Fears of speeding cyclists have led some residents of Penarth in the Vale of Glamorgan to seek a court order to prevent a gravel walkway and cycle path from being paved over and widened. The story echoes recent reports here on road.cc of some riders travelling at excessive speeds on shared facilities including Ashton Court in Bristol causing alarm to pedestrians.
One of the leaders of the campaign, Hazel Bransfield of Sully Terrace, Penarth, told BBC News Wales that she was concerned the newly surfaced path would lead to what it termed 'competitive road cyclists' riding at speed on it. "The ordinary cyclists don't want the path changed and we all get along together," she added.
Sustrans Cymru is not involved in the Penarth project, although spokesman Matt Hemsley told road.cc that it had conducted a feasibility study several years ago and supports Vale of Glamorgan Council’s aims to provide a shared use path built to National Cycle Network (NCN) standards that could eventually link parts of the network.
But he reiterated that such facilities required all users to act responsibly, and being aimed not just at people on bikes but also pedestrians, perhaps walking their dogs or with children in a push chair, they’re certainly unsuitable for cyclists looking to train or engage in virtual racing against others through apps such as Strava, who are urged to seek quiet roads instead.
Outside Wales, concerns have been expressed recently about a small minority of cyclists riding too quickly on shared paths such as Ashton Court in Bristol, the new Two Tunnels route in Bath, and the Bristol-Bath path, where speeds in excess of 28mph have been registered close to a school.
Protestors against the proposed upgrading of the walkway and cycle path in Penarth, which is intended to form part of a wider route along a disused railway line from the town centre and Lavernock Road, have applied for village green status for the section passing along Sully Terrace.
The location in question is a strip of grassland no more than 50 feet wide, bordered to the west by back gardens and to the east by Sully terrace. Trees flank each side of the existing path, which from Archer Place to where Sully Terrace swings off covers a distance of no more than 250 yards, the path continuing south between back gardens.
As village greens go, it’s certainly not one you could play a game of cricket on, but Hemsley says that securing village green status is a tactic now often favoured by opponents to such schemes after some successes in the past.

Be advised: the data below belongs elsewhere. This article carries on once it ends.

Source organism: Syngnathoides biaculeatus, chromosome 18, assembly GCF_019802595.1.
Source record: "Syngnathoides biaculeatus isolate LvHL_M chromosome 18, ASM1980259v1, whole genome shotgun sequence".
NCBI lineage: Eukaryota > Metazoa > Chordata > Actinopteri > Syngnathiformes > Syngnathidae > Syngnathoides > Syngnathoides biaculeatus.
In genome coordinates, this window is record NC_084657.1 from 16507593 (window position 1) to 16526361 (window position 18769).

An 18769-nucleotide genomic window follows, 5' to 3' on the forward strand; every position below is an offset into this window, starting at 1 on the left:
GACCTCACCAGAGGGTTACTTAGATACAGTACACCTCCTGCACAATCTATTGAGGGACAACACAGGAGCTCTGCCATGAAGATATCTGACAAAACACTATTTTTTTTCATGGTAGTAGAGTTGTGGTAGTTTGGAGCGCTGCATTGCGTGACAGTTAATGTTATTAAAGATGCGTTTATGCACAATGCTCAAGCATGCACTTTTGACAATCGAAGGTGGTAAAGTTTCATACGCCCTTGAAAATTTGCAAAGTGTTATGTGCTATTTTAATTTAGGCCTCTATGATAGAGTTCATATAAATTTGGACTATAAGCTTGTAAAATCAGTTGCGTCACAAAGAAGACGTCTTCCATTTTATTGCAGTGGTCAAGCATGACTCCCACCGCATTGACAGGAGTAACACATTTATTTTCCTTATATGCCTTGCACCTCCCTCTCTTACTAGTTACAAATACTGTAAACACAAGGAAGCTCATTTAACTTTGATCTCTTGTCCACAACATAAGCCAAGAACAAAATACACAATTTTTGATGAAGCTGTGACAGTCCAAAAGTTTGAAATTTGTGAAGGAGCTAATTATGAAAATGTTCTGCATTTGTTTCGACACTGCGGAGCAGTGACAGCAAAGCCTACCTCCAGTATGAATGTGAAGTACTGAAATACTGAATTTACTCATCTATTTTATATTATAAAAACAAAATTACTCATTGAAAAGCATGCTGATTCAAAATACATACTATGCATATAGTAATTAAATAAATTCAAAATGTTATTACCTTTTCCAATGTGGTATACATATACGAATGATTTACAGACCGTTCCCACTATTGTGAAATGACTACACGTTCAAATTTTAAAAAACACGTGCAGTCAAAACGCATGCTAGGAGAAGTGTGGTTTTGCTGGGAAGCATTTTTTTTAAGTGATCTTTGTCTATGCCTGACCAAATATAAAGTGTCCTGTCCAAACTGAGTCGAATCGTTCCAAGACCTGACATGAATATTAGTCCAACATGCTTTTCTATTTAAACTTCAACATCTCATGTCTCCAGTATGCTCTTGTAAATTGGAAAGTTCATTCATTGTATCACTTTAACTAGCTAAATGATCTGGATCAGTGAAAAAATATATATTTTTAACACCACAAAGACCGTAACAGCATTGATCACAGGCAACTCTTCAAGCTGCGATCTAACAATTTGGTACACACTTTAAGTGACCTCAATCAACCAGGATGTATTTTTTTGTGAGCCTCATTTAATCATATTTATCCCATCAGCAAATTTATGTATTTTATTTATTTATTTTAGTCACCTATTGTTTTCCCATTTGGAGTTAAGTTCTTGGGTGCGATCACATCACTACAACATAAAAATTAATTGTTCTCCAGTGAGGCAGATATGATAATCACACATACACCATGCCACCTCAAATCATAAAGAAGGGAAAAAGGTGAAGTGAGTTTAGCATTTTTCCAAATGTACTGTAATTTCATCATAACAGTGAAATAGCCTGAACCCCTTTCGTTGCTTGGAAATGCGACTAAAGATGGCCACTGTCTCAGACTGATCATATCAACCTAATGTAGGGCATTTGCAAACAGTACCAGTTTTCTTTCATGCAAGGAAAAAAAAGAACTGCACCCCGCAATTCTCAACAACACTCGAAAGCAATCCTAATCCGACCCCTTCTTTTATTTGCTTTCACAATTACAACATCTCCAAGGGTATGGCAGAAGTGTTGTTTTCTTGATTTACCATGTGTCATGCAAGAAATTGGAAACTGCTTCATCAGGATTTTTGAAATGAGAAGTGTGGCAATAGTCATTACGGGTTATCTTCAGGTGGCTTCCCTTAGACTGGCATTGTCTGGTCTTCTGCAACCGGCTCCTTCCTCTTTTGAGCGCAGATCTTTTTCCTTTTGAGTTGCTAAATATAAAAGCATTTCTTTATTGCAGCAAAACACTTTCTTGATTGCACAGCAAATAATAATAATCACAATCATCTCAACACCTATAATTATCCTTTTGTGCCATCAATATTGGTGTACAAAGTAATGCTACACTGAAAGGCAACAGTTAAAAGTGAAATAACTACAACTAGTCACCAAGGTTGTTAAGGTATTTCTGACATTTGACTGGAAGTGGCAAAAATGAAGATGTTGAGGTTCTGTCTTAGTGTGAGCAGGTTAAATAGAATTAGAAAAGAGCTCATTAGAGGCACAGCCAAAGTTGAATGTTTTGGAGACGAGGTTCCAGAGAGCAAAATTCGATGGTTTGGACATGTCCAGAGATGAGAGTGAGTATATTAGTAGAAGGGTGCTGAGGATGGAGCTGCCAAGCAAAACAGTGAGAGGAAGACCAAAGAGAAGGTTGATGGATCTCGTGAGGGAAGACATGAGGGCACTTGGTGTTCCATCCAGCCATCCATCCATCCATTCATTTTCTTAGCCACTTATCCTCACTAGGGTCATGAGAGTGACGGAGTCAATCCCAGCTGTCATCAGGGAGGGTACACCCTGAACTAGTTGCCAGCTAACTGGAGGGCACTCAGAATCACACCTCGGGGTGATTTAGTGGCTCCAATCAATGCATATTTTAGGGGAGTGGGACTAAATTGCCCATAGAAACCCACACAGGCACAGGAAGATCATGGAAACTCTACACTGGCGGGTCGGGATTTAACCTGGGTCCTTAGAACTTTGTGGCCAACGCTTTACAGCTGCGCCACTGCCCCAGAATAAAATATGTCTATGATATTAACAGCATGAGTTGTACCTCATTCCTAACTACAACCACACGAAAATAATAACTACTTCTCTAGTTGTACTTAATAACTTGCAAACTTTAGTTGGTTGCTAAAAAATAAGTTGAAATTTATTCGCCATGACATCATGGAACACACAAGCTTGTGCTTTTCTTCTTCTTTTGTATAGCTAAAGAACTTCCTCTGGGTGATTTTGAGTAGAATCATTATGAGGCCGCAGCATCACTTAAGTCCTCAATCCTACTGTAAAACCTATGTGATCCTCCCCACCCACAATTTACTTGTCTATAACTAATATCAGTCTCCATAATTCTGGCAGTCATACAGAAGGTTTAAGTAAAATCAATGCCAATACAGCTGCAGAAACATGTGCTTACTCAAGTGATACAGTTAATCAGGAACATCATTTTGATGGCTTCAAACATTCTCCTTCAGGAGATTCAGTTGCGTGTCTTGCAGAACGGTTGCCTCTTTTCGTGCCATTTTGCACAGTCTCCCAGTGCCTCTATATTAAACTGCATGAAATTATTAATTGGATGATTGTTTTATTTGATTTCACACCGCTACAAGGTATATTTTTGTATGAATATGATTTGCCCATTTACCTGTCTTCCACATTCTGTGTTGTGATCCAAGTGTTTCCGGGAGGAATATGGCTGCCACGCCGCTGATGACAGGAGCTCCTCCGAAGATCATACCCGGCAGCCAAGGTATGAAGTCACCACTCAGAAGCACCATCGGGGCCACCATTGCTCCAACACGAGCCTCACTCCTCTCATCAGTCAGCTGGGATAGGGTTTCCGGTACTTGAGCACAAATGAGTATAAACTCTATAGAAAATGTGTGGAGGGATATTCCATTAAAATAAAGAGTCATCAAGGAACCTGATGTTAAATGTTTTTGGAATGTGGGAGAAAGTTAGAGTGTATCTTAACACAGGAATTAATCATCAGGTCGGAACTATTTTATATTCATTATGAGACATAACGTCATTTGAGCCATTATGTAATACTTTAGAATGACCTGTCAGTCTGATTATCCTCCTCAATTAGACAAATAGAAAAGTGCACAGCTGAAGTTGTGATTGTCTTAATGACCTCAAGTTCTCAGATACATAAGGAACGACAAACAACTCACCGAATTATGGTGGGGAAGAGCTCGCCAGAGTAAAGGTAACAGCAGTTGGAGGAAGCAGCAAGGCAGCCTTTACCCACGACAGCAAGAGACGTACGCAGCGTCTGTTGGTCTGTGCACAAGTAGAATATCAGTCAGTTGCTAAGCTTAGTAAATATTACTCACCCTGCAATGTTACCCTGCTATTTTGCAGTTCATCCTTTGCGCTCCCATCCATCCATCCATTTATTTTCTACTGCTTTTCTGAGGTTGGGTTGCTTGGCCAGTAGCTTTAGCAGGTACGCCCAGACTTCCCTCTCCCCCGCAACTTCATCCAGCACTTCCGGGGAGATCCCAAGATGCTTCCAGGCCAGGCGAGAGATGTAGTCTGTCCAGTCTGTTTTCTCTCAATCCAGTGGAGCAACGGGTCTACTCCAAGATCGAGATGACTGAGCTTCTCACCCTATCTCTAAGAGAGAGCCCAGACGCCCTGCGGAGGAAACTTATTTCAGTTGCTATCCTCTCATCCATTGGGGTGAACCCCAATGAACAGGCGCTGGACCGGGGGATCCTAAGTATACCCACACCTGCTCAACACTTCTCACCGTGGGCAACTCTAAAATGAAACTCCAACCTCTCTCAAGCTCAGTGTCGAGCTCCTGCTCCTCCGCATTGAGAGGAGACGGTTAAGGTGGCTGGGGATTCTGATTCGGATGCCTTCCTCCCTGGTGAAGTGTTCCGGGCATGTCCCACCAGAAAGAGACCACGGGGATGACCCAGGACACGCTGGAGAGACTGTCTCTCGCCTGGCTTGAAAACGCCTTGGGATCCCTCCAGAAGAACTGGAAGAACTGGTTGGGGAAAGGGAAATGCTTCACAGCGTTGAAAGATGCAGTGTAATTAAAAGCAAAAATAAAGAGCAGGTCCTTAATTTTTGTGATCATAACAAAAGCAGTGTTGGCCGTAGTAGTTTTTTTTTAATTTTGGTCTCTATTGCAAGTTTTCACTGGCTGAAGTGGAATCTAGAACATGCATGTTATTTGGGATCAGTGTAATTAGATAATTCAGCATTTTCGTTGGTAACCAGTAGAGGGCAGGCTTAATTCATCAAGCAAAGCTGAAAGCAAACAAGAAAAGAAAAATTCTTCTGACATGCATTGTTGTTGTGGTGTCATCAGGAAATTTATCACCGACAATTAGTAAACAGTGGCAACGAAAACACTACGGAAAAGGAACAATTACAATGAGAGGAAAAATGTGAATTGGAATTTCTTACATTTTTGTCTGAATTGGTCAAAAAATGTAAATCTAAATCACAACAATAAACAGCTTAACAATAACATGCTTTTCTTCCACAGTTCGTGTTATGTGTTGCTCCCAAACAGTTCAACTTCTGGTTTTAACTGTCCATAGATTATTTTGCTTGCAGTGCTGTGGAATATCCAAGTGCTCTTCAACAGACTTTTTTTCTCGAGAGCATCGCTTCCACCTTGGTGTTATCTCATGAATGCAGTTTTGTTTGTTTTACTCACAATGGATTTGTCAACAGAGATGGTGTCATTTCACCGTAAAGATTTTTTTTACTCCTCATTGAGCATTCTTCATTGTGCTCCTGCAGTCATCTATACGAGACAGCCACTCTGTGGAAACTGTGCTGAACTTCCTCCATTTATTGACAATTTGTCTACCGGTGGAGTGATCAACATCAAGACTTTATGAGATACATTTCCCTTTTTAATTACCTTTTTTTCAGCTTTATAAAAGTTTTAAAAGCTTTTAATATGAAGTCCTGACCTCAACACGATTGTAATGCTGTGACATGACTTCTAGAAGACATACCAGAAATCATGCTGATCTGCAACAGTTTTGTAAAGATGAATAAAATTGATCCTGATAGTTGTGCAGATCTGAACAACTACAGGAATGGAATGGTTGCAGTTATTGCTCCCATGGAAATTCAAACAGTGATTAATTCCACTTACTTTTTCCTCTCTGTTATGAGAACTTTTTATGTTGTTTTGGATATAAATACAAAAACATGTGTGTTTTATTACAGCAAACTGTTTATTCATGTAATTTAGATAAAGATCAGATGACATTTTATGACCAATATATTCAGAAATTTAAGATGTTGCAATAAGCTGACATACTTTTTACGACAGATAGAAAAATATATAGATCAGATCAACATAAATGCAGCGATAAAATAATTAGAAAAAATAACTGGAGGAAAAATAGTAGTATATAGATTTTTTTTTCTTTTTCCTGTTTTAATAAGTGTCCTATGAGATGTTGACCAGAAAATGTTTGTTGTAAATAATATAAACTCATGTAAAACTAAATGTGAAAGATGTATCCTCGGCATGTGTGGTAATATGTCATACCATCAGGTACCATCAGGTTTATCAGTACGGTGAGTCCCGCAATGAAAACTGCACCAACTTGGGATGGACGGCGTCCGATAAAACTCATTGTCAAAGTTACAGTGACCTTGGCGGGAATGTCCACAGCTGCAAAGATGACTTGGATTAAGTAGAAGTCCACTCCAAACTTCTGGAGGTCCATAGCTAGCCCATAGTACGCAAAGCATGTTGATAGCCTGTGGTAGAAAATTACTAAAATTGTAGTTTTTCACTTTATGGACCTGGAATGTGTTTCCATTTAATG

He told us that as yet, no formal plans have been released by Vale of Glamorgan Council for the project, but that it does plan to hold a consultation later this year.
What has prompted the current campaign against the path is that the council earlier this year carried out some preliminary ground clearance, having to spend the money allocated for that purpose, and failed to hold a consultation prior to doing that.
Hemsley added that the issue underlines something Sustrans highlighted in its responses to the white paper outlining plans for the Active Travel Bill, and the bill itself –that local authorities needed to engage with not just local communities but also potential users of the facilities it envisages at an early stage to avoid this kind of conflict from arising.
It’s that lack of consultation that seems to underpin opposition to the path as much as the prospect of fast-moving cyclists does.
Last week, some 50 protestors met in Cardiff with Andrew Davies, leader of the Conservative group in the Welsh Assembly and who lives locally, who told the Penarth Times afterwards: “It is troubling that the council do not seem more engaged with this issue and a situation of us and them appears to have been created with the residents.
"We all want better and more environmentally friendly modes of transport but they cannot drive a bulldozer through the views of local people.
"Their priorities seem completely wrong."
Quoted in the same article, Sustrans Cymru's Hemsley said: "We support high quality sealed surfaces which don't wear and tear, minimise ongoing costs, and are safe for all to use, from cyclists to wheelchair users.
"We also support continuous routes because those that aren't, or have breakages in them - diverting onto roads for example - tend to discourage people.
"But we do agree with the residents in this case that there has not been enough consulation. That is regrettable and full consultation is something we always encourage."
Born in Scotland, Simon moved to London aged seven and now lives in the Oxfordshire Cotswolds with his miniature schnauzer, Elodie. He fell in love with cycling one Saturday morning in 1994 while living in Italy when Milan-San Remo went past his front door. A daily cycle commuter in London back before riding to work started to boom, he's been news editor at road.cc since 2009. Handily for work, he speaks French and Italian. He doesn't get to ride his Colnago as often as he'd like, and freely admits he's much more adept at cooking than fettling with bikes.